In 1975 Arlow became secretary to the ICC, and in 1976 was appointed a canon of St Anne's cathedral, Belfast. In 1979, after announcing his retirement from his ICC post, he was given a position at the cathedral with special responsibility for reconciliation and ecumenical affairs. He developed a close friendship with the Roman catholic archbishop and primate Tomás Ó Fiaich (qv), who in 1979 invited him to witness the consistory at which Ó Fiaich was made a cardinal; the two men issued a statement presenting the occasion as symbolising their work for reconciliation. Arlow continued to participate in cross-community dialogue and the contacts he developed between Northern Ireland activists and Dutch evangelical mediators helped to bring about the secret Duisburg talks (14–15 October 1988) between unionist and SDLP politicians on how power-sharing might operate.
In 1985 Arlow became treasurer of St Anne's cathedral, and in 1986 after his health deteriorated he was assigned the position of bishop's curate in the peaceful parish of Ballyphilip and Ardquin (on the Ards peninsula), based at the Church of SS Philip and James in Portaferry. He finally retired in 1989 after a series of heart attacks, and thereafter lived quietly in Bangor, Co. Down, occasionally giving interviews. In 1980 he had published a paperback collection of sermons and radio talks, Over to you (prefaced by a profile of Arlow by the Sunday Times journalist Andrew Stephen). These are chiefly notable for their insistence that it was not enough for listeners to pride themselves on not participating in political violence, but that it was their religious duty to work actively to end it. In August 1996 Arlow publicly criticised the Church of Ireland archbishop of Armagh, Robin Eames, for failing to prevent the use of Drumcree church in Portadown as a focal point for Orange protests over the authorities' refusal to allow an Orange order parade to pass along the nationalist Garvaghy Road. (After Arlow's death Eames paid tribute to his courage in pursuit of peace.)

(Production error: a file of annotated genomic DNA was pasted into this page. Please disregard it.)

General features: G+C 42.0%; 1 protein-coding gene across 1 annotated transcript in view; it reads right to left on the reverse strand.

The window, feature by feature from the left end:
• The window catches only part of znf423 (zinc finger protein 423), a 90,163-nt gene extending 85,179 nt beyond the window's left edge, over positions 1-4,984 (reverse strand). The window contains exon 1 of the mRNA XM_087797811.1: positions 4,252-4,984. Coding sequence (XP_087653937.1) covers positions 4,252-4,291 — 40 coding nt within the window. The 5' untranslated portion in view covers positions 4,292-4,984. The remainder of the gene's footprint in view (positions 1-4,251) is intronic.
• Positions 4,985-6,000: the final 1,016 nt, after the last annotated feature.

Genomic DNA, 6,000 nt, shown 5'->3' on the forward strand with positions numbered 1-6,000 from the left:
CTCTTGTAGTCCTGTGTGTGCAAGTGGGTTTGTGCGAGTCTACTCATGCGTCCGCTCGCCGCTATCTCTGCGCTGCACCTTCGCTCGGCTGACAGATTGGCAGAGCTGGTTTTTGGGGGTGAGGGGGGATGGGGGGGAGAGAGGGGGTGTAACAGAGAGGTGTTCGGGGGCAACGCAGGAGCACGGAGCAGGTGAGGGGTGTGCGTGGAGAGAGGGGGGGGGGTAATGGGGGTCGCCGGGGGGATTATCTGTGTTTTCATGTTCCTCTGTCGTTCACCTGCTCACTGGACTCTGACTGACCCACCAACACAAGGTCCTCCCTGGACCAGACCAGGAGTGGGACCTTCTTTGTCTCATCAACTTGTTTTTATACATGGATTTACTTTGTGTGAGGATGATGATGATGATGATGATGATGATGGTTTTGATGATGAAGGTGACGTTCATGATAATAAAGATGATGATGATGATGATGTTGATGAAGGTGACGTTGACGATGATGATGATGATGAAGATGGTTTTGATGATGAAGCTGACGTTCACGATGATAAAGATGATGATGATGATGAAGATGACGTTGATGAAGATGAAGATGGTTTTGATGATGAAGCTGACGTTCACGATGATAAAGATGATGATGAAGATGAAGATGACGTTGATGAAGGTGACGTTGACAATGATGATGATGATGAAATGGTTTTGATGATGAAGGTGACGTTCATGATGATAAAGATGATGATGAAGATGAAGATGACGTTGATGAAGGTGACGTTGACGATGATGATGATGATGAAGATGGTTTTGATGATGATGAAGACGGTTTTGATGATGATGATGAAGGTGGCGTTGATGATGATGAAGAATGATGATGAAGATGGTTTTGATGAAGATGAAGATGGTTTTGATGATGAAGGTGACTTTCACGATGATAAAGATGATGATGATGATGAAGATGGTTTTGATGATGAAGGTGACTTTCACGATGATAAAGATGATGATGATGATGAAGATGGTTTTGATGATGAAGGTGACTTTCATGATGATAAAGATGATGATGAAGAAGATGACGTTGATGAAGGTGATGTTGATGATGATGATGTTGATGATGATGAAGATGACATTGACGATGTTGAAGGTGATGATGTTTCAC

William Arlow died on 25 July 2006. His last years were rendered happier by the belief that at Feakle he had started the intermittent contacts between the conflicting sides which in the 1990s gave rise to the peace process that caused the near-total cessation of the Northern Ireland troubles. To a great extent he had outlived his fame, and his death did not attract widespread attention. It is noteworthy, however, that journalists (a naturally cynical breed) who came in contact with him were impressed by his integrity. A clear thread runs through Arlow's career from his youthful revivalism to his ecumenical and peacemaking endeavours: the belief that Christianity must not retreat into a complacent middle-class club but must understand, engage with, and help the excluded. He told radio listeners in 1976 that the Northern Ireland conflict caused many to think that Christianity was part of the problem; only by active peacemaking could Christians bear witness that, in the words of a placard the young Arlow had waved at a Billy Graham rally, 'Christ is the answer.'